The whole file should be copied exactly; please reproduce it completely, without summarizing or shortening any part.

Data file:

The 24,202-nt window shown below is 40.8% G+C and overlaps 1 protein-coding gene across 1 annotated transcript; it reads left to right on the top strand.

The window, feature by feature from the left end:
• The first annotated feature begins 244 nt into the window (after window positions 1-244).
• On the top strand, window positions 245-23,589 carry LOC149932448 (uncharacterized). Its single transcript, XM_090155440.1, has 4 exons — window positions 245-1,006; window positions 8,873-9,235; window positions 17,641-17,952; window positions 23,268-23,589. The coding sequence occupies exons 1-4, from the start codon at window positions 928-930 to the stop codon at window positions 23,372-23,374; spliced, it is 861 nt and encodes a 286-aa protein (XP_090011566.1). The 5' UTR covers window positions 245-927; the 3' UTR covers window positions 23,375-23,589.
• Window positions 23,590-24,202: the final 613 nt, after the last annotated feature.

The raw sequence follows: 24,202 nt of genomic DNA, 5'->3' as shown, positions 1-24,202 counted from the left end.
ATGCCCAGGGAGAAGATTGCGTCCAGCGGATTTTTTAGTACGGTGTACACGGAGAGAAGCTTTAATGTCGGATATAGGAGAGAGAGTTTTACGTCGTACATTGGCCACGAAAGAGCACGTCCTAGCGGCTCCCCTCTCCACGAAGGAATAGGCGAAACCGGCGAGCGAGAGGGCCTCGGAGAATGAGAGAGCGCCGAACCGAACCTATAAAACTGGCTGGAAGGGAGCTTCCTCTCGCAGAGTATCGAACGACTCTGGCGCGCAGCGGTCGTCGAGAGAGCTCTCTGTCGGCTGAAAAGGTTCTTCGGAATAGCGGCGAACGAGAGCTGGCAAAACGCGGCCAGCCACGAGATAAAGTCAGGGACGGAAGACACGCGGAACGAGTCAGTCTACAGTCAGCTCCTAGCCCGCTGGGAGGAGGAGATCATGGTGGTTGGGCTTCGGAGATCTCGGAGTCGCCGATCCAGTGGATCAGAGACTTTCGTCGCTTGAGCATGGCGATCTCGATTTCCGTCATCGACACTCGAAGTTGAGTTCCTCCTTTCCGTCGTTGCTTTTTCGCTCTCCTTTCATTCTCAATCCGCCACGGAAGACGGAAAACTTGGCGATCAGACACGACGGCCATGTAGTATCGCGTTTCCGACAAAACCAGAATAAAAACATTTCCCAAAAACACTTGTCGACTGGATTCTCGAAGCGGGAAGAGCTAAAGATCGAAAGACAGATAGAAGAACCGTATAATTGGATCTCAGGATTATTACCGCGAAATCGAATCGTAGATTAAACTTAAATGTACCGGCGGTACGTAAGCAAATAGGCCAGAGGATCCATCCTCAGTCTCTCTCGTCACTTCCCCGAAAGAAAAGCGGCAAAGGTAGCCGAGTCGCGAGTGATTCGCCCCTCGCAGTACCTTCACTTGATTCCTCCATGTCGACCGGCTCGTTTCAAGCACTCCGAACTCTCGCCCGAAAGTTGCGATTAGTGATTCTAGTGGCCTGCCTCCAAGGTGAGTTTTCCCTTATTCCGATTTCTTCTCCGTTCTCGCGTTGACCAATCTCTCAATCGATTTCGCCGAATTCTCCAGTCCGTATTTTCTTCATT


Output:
The 24,202-nt window shown below is 40.8% G+C and overlaps 1 protein-coding gene across 1 annotated transcript; it reads left to right on the top strand.

The window, feature by feature from the left end:
• The first annotated feature begins 244 nt into the window (after window positions 1-244).
• On the top strand, window positions 245-23,589 carry LOC149932448 (uncharacterized). Its single transcript, XM_090155440.1, has 4 exons — window positions 245-1,006; window positions 8,873-9,235; window positions 17,641-17,952; window positions 23,268-23,589. The coding sequence occupies exons 1-4, from the start codon at window positions 928-930 to the stop codon at window positions 23,372-23,374; spliced, it is 861 nt and encodes a 286-aa protein (XP_090011566.1). The 5' UTR covers window positions 245-927; the 3' UTR covers window positions 23,375-23,589.
• Window positions 23,590-24,202: the final 613 nt, after the last annotated feature.

The raw sequence follows: 24,202 nt of genomic DNA, 5'->3' as shown, positions 1-24,202 counted from the left end.
ATGCCCAGGGAGAAGATTGCGTCCAGCGGATTTTTTAGTACGGTGTACACGGAGAGAAGCTTTAATGTCGGATATAGGAGAGAGAGTTTTACGTCGTACATTGGCCACGAAAGAGCACGTCCTAGCGGCTCCCCTCTCCACGAAGGAATAGGCGAAACCGGCGAGCGAGAGGGCCTCGGAGAATGAGAGAGCGCCGAACCGAACCTATAAAACTGGCTGGAAGGGAGCTTCCTCTCGCAGAGTATCGAACGACTCTGGCGCGCAGCGGTCGTCGAGAGAGCTCTCTGTCGGCTGAAAAGGTTCTTCGGAATAGCGGCGAACGAGAGCTGGCAAAACGCGGCCAGCCACGAGATAAAGTCAGGGACGGAAGACACGCGGAACGAGTCAGTCTACAGTCAGCTCCTAGCCCGCTGGGAGGAGGAGATCATGGTGGTTGGGCTTCGGAGATCTCGGAGTCGCCGATCCAGTGGATCAGAGACTTTCGTCGCTTGAGCATGGCGATCTCGATTTCCGTCATCGACACTCGAAGTTGAGTTCCTCCTTTCCGTCGTTGCTTTTTCGCTCTCCTTTCATTCTCAATCCGCCACGGAAGACGGAAAACTTGGCGATCAGACACGACGGCCATGTAGTATCGCGTTTCCGACAAAACCAGAATAAAAACATTTCCCAAAAACACTTGTCGACTGGATTCTCGAAGCGGGAAGAGCTAAAGATCGAAAGACAGATAGAAGAACCGTATAATTGGATCTCAGGATTATTACCGCGAAATCGAATCGTAGATTAAACTTAAATGTACCGGCGGTACGTAAGCAAATAGGCCAGAGGATCCATCCTCAGTCTCTCTCGTCACTTCCCCGAAAGAAAAGCGGCAAAGGTAGCCGAGTCGCGAGTGATTCGCCCCTCGCAGTACCTTCACTTGATTCCTCCATGTCGACCGGCTCGTTTCAAGCACTCCGAACTCTCGCCCGAAAGTTGCGATTAGTGATTCTAGTGGCCTGCCTCCAAGGTGAGTTTTCCCTTATTCCGATTTCTTCTCCGTTCTCGCGTTGACCAATCTCTCAATCGATTTCGCCGAATTCTCCAGTCCGTATTTTCTTCATT